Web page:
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A Qualitative Study with Healthcare Staff Exploring the Facilitators and Barriers to Engaging in a Self-Help Mindfulness-Based Intervention
Format: Journal Article
Publication Date: 2017/12//
Pages: 1653 - 1664
Sources ID: 66431
Visibility: Public (group default)
Abstract: (Show)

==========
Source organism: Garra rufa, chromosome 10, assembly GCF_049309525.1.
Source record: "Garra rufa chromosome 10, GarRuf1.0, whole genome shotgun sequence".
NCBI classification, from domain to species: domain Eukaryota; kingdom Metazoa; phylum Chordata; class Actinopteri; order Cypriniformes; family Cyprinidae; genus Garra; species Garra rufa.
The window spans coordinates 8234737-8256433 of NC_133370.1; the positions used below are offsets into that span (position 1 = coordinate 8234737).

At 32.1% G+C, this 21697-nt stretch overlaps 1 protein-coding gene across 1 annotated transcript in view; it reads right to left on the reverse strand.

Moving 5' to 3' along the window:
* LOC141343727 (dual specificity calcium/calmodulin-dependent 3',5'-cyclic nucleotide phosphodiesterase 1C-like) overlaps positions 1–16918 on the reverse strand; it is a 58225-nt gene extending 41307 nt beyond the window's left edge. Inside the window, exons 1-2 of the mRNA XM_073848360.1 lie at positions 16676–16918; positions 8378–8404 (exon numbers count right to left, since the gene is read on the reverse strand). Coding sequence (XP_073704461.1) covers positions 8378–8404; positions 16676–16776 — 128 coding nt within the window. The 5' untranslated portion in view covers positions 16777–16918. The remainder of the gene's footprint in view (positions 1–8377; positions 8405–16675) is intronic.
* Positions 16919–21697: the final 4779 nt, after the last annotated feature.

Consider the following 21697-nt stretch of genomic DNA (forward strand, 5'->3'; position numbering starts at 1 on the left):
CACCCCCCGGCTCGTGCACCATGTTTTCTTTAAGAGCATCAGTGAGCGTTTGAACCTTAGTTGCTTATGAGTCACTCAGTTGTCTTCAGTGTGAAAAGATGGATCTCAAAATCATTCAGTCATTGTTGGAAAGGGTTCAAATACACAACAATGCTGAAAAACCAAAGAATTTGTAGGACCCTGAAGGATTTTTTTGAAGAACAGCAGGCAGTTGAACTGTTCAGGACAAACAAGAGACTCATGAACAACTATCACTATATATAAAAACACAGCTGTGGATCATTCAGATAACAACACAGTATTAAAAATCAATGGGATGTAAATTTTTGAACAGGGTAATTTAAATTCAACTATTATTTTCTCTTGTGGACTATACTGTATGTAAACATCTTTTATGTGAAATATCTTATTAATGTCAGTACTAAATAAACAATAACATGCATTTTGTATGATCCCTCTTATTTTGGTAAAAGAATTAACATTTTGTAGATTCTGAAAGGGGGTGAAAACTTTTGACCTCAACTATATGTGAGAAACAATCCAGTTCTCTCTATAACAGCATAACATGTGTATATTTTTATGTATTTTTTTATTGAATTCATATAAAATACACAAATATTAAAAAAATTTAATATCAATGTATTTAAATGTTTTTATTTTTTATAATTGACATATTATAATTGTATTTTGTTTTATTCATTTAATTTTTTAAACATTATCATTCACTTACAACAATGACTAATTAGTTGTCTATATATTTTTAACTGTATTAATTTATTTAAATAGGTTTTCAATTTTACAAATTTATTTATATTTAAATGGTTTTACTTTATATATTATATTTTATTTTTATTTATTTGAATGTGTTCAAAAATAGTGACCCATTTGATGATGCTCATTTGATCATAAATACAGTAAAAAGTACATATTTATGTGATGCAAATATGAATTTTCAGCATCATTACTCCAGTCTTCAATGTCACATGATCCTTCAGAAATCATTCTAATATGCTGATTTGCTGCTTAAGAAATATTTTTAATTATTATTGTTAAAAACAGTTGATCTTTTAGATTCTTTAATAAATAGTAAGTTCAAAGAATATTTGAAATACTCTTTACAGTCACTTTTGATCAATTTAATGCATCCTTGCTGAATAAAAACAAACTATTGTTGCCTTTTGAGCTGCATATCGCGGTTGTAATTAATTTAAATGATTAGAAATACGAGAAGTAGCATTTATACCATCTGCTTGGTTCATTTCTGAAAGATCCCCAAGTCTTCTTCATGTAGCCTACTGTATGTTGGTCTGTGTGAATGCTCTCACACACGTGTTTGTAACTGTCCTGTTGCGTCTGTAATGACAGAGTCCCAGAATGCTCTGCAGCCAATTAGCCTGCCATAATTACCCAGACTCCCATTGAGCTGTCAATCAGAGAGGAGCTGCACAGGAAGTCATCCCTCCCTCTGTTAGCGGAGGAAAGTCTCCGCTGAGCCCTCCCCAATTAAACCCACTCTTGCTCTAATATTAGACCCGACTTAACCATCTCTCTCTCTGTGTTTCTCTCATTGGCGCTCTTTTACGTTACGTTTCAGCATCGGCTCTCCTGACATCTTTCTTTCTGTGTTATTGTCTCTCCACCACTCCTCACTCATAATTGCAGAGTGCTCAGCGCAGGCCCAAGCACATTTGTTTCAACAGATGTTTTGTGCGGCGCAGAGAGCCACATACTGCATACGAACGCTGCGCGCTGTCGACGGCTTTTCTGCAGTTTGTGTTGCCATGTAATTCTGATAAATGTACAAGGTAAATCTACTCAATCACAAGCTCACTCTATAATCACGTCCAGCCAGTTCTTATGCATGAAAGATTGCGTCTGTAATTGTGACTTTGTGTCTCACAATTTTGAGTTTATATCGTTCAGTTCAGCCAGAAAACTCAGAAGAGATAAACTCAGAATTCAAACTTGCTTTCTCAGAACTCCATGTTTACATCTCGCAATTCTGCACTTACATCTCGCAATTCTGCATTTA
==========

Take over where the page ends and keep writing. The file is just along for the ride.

In order to increase the cost-efficiency, availability and ease of accessing and delivering mindfulness-based interventions (MBIs), clinical and research interest in mindfulness-based self-help (MBSH) interventions has increased in recent years. Several studies have shown promising results of effectiveness of MBSH. However, like all self-help interventions, dropout rates and disengagement from MBSH are high. The current study explored the facilitators and barriers of engaging in a MBSH intervention. Semi-structured interviews with members of healthcare staff who took part in an MBSH intervention (n = 16) were conducted. A thematic analysis approach was used to derive central themes around engagement from the interviews. Analyses resulted in four overarching themes characterising facilitation and hindrance to engagement in MBSH. These are “attitude towards engagement”, “intervention characteristics”, “process of change” and “perceived consequences”. Long practices, emerging negative thoughts and becoming self-critical were identified as the key hindrances, whilst need for stress reduction techniques, shorter practices and increased sense of agency over thoughts were identified as the key facilitators. Clinical and research implications are discussed.